Labour’s Tax Transparency Enforcement Programme

Tax havens play no positive role. It should be a matter of shame to the British Government that, despite all their rhetoric, more than half the companies recently named in the Panama Papers were registered in UK governed tax havens. The involvement of senior figures in foreign governments has given the impression of a nexus of influence and opacity involving major political and corporate players avoiding taxes in countries across the globe. High net worth individuals are not the only users of tax havens. Earlier this year it emerged that profitable large technology companies have paid a tiny fraction of their turnover in corporation tax, moving a large proportion of their global profits into UK overseas territories. While closer to home, a recent period of disclosure for tax repatriation from Crown dependencies brought significantly less than promised, with HMRC blaming their staff’s inability to process on top of existing workloads. Recent revelations in the ‘Panama Papers’ have shown that the Government’s approach to closing tax havens in British overseas territories and crown dependencies has not delivered the returns the Government promised. We need a new and more effective approach

Labour is proposing:

1. An immediate public Inquiry

The Labour Party wants to see an immediate public enquiry launched into the revelations in the Panama Papers, to establish the harm done to the UK’s tax revenue and consider detailed proposals for reform including, if necessary, greater amendments to UK company and/or trust law to increase transparency.

2. Greater Parliamentary Scrutiny

Change the register of members’ interests to include mandatory publication of all offshore holdings.

3. Specialised Tax Enforcement unit

Labour wants HMRC to be properly resourced to investigate any potential illegality whether in relation to tax law or conflicts of interest for legislators. We would double the number of staff scrutinising the tax affairs of High Net Worth individuals and companies.

4. Public Sector Transparency

Foreign companies wanting to tender for public sector contracts must have their beneficial owners listed publicly. Examine proposals for companies bidding for public sector contracts and procurement to register for tax purposes in the UK, including full disclosure of beneficial ownership listed publicly and accounts filed with Companies House.

5. Cooperation with European partners: Country by Country Reporting & protection for whistleblowers

Full public publication of country-by-country reporting for multinationals negotiated at EU level with agreed fairer thresholds for reporting for companies and obligations to report publicly about activities in every country in which they operate, be it inside or outside the EU.

Support proposals for genuine and robust protection and safeguards for whistleblowers in this area at a European level.

6. Firm Anti-Avoidance Rule

Introduction of a General Anti-Avoidance Principle, strengthening and extending the General Anti-Avoidance Rule to cover offshore abuses.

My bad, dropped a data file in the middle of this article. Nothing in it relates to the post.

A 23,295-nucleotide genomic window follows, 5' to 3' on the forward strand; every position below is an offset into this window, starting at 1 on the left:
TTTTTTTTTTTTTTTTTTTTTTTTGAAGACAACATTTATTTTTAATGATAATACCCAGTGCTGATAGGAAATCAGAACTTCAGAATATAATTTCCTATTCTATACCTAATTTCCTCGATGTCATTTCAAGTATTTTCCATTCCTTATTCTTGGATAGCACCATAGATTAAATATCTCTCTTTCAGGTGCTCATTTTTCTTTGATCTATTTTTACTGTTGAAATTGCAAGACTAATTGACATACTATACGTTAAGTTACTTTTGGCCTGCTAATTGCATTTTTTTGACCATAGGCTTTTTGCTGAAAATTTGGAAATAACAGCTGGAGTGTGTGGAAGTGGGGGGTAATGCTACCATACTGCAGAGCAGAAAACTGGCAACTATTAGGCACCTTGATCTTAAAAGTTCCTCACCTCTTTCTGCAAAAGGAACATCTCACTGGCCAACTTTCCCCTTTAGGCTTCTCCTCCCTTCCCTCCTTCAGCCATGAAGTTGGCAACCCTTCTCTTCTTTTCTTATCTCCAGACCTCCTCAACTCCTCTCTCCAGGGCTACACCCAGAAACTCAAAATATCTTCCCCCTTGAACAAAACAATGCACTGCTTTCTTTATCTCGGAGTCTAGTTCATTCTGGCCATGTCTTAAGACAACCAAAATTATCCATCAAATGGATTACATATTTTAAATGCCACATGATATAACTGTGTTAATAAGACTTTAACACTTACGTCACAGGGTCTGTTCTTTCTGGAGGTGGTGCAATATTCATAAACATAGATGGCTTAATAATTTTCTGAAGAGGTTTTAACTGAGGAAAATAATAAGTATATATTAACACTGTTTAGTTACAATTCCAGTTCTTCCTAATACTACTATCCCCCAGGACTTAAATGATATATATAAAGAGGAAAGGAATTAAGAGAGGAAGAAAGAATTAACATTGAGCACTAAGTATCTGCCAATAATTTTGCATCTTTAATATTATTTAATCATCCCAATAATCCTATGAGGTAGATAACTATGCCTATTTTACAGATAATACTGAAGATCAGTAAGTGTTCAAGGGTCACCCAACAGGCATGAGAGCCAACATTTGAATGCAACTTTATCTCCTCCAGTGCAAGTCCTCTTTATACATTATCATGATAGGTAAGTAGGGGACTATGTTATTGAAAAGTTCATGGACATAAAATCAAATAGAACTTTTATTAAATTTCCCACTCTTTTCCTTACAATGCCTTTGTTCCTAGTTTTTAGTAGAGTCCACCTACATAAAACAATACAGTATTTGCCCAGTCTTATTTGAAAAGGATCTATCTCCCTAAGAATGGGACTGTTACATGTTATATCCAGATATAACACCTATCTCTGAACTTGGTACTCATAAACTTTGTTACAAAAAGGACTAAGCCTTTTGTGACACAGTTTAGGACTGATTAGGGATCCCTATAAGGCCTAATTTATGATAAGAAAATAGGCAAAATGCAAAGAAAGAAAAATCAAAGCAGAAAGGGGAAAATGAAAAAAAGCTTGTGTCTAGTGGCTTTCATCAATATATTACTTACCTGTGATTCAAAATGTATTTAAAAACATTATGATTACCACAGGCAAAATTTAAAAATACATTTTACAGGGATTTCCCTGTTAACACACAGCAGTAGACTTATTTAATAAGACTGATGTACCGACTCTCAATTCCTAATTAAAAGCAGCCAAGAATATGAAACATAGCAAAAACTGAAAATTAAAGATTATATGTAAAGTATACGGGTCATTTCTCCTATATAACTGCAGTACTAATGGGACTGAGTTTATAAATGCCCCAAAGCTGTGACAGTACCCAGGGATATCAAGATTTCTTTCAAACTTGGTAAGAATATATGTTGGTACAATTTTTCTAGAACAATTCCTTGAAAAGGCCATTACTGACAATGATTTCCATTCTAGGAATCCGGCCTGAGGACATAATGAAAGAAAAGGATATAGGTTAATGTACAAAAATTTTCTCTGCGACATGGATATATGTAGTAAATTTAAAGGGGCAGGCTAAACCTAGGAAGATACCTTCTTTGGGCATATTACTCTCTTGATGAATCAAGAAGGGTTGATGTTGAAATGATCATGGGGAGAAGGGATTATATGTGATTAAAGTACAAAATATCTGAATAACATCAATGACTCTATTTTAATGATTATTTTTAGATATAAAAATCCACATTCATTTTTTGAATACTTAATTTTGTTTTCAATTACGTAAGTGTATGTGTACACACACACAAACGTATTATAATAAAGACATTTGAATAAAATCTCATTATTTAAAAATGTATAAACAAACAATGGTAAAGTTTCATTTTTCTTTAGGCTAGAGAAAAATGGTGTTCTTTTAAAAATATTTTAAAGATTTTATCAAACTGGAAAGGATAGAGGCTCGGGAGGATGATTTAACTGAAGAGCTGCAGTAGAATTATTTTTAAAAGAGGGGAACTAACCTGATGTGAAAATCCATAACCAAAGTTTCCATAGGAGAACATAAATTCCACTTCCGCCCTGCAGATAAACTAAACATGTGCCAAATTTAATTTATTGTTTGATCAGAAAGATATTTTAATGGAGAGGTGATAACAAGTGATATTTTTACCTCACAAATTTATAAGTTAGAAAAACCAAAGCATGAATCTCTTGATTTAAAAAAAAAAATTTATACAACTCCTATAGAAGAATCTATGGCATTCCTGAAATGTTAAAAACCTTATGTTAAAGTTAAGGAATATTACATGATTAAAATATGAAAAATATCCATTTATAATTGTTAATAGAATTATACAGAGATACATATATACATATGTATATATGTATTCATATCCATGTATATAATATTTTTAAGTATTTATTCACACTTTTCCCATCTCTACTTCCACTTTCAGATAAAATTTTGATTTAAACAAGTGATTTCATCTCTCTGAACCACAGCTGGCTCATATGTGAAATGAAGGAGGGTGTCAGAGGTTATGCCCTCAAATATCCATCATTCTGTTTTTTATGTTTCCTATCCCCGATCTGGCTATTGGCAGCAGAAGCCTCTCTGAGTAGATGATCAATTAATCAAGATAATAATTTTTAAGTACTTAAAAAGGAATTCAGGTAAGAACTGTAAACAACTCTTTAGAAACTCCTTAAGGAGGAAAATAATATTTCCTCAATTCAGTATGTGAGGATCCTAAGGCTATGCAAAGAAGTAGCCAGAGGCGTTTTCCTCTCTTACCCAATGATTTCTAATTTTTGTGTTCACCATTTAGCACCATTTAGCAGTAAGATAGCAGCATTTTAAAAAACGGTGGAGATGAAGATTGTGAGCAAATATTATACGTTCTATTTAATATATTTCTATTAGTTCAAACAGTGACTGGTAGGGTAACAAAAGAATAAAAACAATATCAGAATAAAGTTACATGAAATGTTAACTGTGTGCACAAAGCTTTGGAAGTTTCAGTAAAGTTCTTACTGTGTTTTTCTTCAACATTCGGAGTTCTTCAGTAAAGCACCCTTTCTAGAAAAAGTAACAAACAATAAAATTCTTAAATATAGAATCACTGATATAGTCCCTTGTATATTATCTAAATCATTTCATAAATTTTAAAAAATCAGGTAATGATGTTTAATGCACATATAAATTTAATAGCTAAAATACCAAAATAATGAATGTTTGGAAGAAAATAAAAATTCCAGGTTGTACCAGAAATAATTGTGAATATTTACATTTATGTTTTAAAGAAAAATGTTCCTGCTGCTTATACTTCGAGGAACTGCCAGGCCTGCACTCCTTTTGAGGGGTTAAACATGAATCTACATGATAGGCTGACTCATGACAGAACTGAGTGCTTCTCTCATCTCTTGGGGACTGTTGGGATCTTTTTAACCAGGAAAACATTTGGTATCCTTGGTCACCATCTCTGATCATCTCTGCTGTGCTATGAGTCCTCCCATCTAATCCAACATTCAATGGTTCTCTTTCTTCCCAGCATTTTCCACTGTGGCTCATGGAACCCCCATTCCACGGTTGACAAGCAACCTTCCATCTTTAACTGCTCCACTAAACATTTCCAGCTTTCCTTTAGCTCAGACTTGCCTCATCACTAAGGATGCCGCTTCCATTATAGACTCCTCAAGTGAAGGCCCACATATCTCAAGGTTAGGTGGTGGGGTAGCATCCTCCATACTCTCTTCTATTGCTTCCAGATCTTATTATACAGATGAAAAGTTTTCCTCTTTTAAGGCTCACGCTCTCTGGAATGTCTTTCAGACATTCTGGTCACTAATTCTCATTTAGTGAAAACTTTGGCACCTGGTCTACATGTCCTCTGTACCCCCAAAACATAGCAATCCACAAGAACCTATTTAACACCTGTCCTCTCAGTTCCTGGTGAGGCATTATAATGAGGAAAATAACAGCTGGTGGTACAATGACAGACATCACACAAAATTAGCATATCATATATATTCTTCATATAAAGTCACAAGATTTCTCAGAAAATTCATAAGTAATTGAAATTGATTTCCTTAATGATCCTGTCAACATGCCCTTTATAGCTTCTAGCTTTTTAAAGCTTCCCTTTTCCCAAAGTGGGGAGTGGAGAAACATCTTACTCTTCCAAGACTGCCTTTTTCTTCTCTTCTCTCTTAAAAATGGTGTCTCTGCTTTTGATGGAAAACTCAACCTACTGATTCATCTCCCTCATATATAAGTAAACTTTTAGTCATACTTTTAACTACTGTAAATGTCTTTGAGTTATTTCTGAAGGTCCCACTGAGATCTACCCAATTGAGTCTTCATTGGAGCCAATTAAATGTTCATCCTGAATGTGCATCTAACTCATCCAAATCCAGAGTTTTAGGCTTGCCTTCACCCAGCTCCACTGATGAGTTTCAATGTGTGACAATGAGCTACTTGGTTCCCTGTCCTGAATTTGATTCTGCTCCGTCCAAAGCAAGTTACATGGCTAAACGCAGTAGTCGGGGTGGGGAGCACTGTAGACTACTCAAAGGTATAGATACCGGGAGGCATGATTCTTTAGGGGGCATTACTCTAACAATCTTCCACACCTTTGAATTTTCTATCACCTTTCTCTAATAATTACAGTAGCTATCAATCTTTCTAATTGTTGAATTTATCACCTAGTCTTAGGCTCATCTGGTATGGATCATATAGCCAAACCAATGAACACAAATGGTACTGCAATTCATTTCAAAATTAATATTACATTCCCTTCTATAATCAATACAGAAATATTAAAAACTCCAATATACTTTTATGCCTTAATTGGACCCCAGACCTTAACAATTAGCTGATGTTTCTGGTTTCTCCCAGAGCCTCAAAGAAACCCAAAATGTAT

7. Crack down on accounting tricks

Look into the development of the ‘Ramsay principle’ by courts. Courts should ignore “artificial steps” inserted in transactions to try and reduce the tax on the transaction.

8. Enforce our programme working with the banking sector

Work with banks to provide further information over beneficial ownership for all companies and trusts that they work for.

9. Strict minimum standards for crown dependencies and overseas territories: All territories which enjoy the protection of the UK for their financial stability, foreign policy and/or security policy must adhere to a minimum standard of transparency in relation to company and trust ownership.

This minimum standard will include a public register of owners, directors, major shareholders and beneficial owners for all companies and trusts.

10. A Labour led review into the registry of Trusts

Labour will launch a review toproduce detailed proposals for aregistryof (a) trusts which transfer the residence of their trustees offshore and (b) tax avoidance schemes involving trusts which are disclosed to the HMRC under the current law. In the case of trusts with no beneficial owner listed, the settlor would be deemed the beneficial owner.

The legal precedents for enforcing major legislative standards on overseas territories are many: in recent years the UK government has intervened in the Caribbean overseas territories over corruption, the death penalty and legalising homosexuality. Eric Pickles said in October 2015 that the Government could legislate to force UK-governed tax havens to reveal true owners of companies.

Labour believes that a precedent has been set. There are minimum ethical standards which territories must adhere to if they wish to enjoy the status and protections associated with British overseas territory status. In return for improving transparency, under Labour the UK would give overseas territories financial support to aid the transition to build economies which are not reliant on offshore financial services. Labour will seek to add any countries which are acting as tax havens to the OECD blacklist. In the case of the Crown dependencies, under Labour the UK will no longer support their existing EU concessions (eg. no trade barriers) if minimum standards are not met.

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